Born: Glendale, Arizona
Age: 21 (7/14/98)
Height/Weight: 6’4”/185 lbs.
School: University of Arizona (Tucson, Arizona)
Matthew Dyer attended Mountain Ridge High School in Glendale, Arizona, lettering twice in baseball. He did not become a regular on the varsity team until 2015, his junior year. In his first year on it, he appeared in 29 games and hit .302/.357/.428 with 5 walks and 7 strikeouts. In his senior year, he appeared in 31 games and hit .440/.509/.571.
After graduating, he attended the University of Oregon. He appeared in 43 games in his freshman year for the Ducks, hitting .268/.355/.362. He transferred out of Oregon when the season ended, citing that he missed home and the fact that the Oregon baseball program simply “wasn’t my fit.” He initially transferred to Central Arizona College, a junior college in Coolidge, Arizona, but after breaking a bone in his left hand during fall practices and having problems transferring some of his credits, decided against it. Instead of heading to Central Arizona College, he transferred to the University of Arizona. As per NCAA transfer rules, he was deemed ineligible to play for the Wildcats for the 2018 season because he transferred to the school in January 2018. He immediately hit the ground running when he was finally able to suit up for them for the 2019 season, hitting .393/.480/.571 in 42 games, slugging 4 homers, stealing 5 bases in 8 attempts, walking 22 times, and striking out 28 times. While he missed the last month of the season because of a broken hand, his batting average remained second-best on the team, and ended up being the third-best in the Pac-12. He began the 2020 season slow, hitting .204/.333/.449 in 13 games with 3 home runs, 1 stolen base, 9 walks, and 11 strikeouts. Before he could get a chance to get in better sync, COVID-19 caused the NCAA to prematurely end the college season.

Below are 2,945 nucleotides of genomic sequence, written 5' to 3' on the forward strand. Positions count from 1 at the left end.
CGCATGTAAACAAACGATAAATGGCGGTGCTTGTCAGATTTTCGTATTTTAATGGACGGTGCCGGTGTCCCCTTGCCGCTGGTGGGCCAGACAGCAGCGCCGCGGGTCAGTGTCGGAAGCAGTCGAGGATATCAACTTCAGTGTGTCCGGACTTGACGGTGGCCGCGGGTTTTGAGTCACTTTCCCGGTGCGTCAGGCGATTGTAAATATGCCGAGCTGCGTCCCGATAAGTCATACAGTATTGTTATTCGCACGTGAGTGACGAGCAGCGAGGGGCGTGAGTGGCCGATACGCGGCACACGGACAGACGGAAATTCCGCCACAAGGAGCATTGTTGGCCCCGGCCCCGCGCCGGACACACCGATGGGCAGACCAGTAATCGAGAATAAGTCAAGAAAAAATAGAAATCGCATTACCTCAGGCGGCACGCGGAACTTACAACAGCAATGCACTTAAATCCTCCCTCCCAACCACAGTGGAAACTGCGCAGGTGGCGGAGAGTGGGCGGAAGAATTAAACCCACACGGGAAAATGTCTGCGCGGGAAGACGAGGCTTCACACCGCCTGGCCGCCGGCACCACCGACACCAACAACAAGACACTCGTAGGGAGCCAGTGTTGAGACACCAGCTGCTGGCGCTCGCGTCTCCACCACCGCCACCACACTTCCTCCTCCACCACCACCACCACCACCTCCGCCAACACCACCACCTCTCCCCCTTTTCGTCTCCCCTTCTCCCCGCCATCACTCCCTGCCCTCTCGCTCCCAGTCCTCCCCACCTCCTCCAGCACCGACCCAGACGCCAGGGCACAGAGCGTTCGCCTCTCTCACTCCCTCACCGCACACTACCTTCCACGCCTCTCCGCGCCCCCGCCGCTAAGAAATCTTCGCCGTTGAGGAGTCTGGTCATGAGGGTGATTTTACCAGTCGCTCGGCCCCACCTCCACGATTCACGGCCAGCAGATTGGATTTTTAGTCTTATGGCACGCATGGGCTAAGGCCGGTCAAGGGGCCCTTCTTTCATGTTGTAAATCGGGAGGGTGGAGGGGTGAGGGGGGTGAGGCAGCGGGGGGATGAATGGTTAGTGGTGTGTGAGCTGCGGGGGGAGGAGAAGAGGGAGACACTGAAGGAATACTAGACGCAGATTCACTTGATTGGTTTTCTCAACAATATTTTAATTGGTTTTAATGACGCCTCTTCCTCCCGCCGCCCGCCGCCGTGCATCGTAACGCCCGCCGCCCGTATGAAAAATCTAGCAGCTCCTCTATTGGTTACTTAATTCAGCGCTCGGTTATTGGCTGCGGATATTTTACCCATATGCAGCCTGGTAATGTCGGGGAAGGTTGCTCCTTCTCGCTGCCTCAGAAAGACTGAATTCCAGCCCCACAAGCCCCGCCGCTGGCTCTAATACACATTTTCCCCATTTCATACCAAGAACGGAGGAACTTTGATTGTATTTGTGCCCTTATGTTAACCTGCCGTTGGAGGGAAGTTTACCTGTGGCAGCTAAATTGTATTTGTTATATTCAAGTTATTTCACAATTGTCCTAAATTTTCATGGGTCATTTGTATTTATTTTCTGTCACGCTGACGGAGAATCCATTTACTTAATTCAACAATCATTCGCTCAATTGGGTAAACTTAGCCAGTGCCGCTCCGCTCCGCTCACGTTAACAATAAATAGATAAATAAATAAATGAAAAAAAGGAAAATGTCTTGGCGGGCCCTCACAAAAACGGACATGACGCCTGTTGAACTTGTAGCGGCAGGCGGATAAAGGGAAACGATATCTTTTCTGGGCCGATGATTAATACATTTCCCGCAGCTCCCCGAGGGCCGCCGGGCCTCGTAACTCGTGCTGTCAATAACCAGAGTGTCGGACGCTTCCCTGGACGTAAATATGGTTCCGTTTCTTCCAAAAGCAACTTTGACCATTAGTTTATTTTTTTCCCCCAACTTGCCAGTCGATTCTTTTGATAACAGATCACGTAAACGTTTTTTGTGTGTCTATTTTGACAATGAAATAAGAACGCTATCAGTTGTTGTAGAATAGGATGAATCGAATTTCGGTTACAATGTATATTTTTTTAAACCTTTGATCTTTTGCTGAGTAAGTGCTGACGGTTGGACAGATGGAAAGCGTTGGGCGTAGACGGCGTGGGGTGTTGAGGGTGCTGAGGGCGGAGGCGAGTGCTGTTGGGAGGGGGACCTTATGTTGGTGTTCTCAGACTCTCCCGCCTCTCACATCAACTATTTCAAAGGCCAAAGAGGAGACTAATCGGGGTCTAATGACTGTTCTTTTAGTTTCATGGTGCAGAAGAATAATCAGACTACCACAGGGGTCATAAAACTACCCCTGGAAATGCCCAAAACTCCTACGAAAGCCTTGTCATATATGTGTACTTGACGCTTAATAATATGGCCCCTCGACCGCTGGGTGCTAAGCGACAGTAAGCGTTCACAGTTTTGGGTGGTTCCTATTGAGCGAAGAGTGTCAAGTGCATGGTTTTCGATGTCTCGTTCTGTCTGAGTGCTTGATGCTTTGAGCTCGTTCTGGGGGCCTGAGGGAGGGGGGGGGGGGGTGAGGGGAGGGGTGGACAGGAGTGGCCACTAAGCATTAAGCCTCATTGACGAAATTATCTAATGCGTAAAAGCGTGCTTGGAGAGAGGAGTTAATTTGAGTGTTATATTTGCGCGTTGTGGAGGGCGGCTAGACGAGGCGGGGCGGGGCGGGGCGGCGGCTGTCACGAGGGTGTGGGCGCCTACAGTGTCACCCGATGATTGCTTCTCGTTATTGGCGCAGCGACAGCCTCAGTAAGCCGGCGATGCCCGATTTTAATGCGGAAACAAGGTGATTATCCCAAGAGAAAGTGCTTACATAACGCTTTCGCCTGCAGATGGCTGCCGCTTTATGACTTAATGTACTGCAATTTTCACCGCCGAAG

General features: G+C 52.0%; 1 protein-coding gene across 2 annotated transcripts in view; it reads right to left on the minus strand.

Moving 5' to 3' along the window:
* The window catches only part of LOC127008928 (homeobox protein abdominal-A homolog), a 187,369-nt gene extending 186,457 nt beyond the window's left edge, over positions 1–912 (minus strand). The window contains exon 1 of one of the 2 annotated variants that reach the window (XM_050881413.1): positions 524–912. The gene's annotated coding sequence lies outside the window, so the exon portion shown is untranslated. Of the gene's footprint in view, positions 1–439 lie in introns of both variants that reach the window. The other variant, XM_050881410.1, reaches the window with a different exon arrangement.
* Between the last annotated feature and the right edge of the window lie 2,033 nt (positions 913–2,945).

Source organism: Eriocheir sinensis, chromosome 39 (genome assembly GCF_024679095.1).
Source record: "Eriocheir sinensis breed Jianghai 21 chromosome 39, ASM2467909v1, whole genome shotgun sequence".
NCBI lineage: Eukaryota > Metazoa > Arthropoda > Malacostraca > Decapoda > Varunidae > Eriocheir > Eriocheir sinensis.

Most notable about Dyer is the fact that he has experience playing catcher, first base, second base, third base, left field, and right field. While he didn’t play shortstop or center field, coach Jay Johnson was open to trying him there at points throughout the 2020 season, believing Dyer to be athletic and gifted enough to handle both positions in limited quantities. While he can play almost anywhere on the diamond, he feels most at home behind the plate. His arm, which has been clocked as high as 90 MPH, is more than good enough, but some scouts and evaluators doubt his endurance and ability to play behind the dish for an entire season. Because he has spent so much time playing other positions throughout his collegiate career, his framing and receiving abilities lag behind where they would be if he caught full-time.
At the plate, the tall, lanky Dyer stands tall and open at the plate, holding his bat low and swinging with a toe tap mechanism. His swing has plane and length, showing enough power to profile well for most of the positions that he plays in a replacement or utility role- especially since adding about ten pounds of muscle since the 2019 season and playing the 2020 season closer to 200 pounds. He is athletic and deceptively speedy for someone his size and weight, often beating out all of his Wildcats teammates in sprints.
Dyer is a leader on the field and is extremely coachable and open to criticism and being used in whatever role the team needs at the time.